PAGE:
"The Singing Kettle" is already their third album, after a pause of three years.
The playing is excellent. There's unusual tunes, variants and versions:
the "Morning Dew" reel as a two-part version, courtesy of Joe Cooley;
the jig "The Gander in the Pratie Hole" is a three-part setting inspired by Dublin fiddler Tommy Potts;
the reel "The Wild Irishman" is a west Clare setting of the well-known recording by Sligo fiddler Michael Coleman;
the jig "Gallant Tipperary" was used by Thomas Moore for his song "The Young May Moon", here as a four part version, courtesy of Galway flutist Jack Coen;
the reel "Paddy Murphy's Wife" has been learned from County Tipperary accordion player Paddy O'Brien, plus an extra third part composed by County Offaly accordion player Paddy O'Brien. Well, don't get confused here. There are both
fiddle and accordion solos. The former two reels by Sean Ryan, the latter
the hornpipe "The Drunken Sailor" played in A minor plus an extra sixth part
that had been composed by Tommy Potts (he played it in G).
Pat Egan is also a fine singer with a smooth voice. He prefers contemporary songs but in
a narrative style. Two songs are from Dubliner Mick Fitzgerald ("Ballad of Capel Street",
"Asha"), one by Scotmans Archie Fisher ("Ashfields in Brine"), and rather surprisingly one
Percy French song ("Bridget Flynn").
Dervish "Travelling Show"
Whrl 011; 2007; Playing time: 55:33 min
Imagine a traditional Irish music group showing up at a song contest
dressed up in silly costumes, moving like dancing bears to a playback track,
and ... last position. Geez, my personal nightmare became true at the Eurovision
Song Contest 2007 in Helsinki (-> FW#32).
Sure, last place wasn't deserved, there was worse. But what did you expect?
There should have been some Riverdance to make an impression.
So next try, Dervish
went into the studio for their next and tenth album. Here are the results:
the Eurovision song had been omitted, but included are a good deal of
contemporary songs. The album is opening with Cher's 70's hit song
"Gypsies, Tramps and Thieves," and boy, you believe singer Cathy Jordan's
opinion that it feels like it was born out of Ireland. There are
David Frechette's "My Bride and I" (featuring Steve Wickham’s string arrangement),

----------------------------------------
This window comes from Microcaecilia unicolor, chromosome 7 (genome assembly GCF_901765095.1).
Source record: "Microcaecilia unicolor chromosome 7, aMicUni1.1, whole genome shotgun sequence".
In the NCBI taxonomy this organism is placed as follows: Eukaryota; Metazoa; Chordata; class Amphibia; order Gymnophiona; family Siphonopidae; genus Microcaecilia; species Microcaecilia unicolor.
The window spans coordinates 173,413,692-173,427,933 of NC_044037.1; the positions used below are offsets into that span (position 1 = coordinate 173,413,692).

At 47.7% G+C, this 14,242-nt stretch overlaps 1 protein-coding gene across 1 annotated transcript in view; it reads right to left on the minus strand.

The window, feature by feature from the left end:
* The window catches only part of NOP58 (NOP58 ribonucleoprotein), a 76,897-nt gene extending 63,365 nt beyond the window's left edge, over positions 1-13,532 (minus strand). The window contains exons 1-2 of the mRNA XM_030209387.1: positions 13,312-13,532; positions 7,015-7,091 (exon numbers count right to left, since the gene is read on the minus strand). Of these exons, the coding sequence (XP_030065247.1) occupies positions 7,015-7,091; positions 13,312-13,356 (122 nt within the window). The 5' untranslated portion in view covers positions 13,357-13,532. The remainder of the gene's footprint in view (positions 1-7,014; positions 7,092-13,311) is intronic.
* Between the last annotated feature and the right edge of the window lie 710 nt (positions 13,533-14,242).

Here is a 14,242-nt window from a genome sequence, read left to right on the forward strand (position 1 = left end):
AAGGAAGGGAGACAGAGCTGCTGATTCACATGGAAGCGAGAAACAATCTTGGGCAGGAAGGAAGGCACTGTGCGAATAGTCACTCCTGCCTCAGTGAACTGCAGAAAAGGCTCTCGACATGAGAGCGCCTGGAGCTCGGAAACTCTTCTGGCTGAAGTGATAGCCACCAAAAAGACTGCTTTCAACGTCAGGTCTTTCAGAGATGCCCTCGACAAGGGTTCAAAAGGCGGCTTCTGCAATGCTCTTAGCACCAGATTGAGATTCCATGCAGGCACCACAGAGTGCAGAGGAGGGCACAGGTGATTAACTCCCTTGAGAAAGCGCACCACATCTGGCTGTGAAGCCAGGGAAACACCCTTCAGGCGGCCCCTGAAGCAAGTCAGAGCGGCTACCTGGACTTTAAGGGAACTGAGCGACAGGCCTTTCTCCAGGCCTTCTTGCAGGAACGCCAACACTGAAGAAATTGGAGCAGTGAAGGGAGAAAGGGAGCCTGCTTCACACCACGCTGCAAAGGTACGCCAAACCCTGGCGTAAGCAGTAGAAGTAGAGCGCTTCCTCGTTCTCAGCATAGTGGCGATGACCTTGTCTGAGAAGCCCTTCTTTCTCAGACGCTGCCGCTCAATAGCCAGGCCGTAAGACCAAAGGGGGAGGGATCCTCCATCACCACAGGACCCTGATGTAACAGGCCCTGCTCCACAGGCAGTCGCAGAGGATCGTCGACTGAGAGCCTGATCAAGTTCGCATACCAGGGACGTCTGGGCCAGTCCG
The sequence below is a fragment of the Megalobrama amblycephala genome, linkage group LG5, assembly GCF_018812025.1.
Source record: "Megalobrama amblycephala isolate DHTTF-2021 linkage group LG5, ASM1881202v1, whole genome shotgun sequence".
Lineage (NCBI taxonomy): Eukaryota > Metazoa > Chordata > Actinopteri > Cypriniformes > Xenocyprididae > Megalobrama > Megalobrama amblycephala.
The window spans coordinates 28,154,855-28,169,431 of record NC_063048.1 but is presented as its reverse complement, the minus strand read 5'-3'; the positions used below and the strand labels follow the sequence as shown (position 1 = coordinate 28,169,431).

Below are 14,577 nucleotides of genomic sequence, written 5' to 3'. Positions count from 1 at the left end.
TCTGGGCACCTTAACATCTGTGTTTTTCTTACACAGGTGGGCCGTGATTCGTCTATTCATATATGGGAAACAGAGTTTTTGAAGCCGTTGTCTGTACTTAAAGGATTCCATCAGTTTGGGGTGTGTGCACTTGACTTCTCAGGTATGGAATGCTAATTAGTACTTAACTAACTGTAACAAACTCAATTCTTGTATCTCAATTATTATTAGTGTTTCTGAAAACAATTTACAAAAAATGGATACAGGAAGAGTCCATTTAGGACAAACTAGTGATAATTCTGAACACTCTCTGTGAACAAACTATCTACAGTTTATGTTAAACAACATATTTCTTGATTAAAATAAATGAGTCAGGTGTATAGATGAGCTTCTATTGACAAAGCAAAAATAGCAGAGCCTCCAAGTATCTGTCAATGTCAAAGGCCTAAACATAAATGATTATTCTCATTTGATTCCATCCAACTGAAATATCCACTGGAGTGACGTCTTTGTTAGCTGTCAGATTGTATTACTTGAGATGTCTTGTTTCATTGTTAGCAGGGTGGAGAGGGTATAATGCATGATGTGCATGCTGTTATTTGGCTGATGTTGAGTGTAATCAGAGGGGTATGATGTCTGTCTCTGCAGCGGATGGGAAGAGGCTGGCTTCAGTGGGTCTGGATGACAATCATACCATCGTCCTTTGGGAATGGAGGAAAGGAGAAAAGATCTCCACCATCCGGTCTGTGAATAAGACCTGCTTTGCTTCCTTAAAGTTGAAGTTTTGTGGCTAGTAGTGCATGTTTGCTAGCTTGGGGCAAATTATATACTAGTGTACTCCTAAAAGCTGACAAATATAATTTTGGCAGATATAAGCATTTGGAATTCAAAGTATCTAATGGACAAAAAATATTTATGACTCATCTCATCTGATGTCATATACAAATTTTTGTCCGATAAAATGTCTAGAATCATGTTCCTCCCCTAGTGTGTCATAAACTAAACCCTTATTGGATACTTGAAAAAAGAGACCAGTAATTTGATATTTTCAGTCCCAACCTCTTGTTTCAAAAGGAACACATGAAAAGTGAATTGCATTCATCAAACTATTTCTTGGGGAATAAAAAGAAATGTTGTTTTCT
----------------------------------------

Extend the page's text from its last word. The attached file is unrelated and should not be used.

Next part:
Sonny Condell's "The Cat She Went A-Hunting," and
Suzanne Vega's "The Queen and the Soldier".
Cathy wrote an air and Nashville songwriter Sharon Vaughn put some lyrics
about 16th century pirate queen Grainne O'Malley (Granuaile) to it.
Cathy also put a tune to a version of the Child ballad "Lord Levett," and
they got Triona Ni Dhomhnaill to play harpsichord on it.
Known as being a firm bodhran player, Cathy also plays guitar, bouzouki and
autoharp now (the latter came about when she undertook a project exploring
the music of the American Carter Family).
Though being mainly a song album, some instrumental music is also featured:
the reel "The Master's Return" has been originally known as "The Floating Bottle."
According to the booklet the name was coined in 1949 by piper Seamus Ennis to commemorate a return to Ireland by Sligo fiddler Paddy Killoran. I heard
another version of the story, namely that Ennis arrived in Dublin just in
time for a performance. While he was preparing his pipes, he told the audience:
I arrived home this afternoon on an airplane from Scandinavia, and while I
was on the airplane, a tune began to plague my mind. The name of the tune is
The Master's Return, and I'm going to play it for you now.
Whatever. Lets put it simply: The masters are back. Maybe better than ever.
Katie Doherty "Bridges"
PRKCD96; 2007; Playing time: 42:06 min
Katie Doherty is one of the young graduates from the folk music degree
in Newcastle, but unlike many of her contemporaries,
her album is a singer-songwriter recording and it certainly takes
its inspiration from traditional song, but features no traditional music at all.
As a singer and as an emerging songwriter, Katie Doherty is
following a well-trodden path paved by Kate Rusby and others (see CD review below).
She wrote seven songs herself, there is one from Nancy Kerr ("Port and Brandy")
and The Mississippi Sheiks' "Sitting on Top of the World", plus Robert Burns'
"Winter is Past" and the traditional "Snow Dove" set to new original music.
Katie is poetic, sometimes cryptic in her lyrics. Some songs have a
traditional and folksy feeling. She plays piano, there are
fiddlers Shona Mooney and Olivia Ross,
flutist and uilleann piper Calum Stewart, and
accordion player Julian Batten.
Kathryn Tickell plays some fiddle on one track (-> FW#33).
One of Katie's songs goes: She'll keep on building bridges,
until we all find quiet shores, 'till there's roses in our gardens
and our homes are open doors. She succeeded to bridge the academical
world with the world of folk music. When she is singing
I'd like to think somewhere you're dancing,
that somewhere the music still moves you,
well, I'm moved.
Dave Flynn "Draíocht"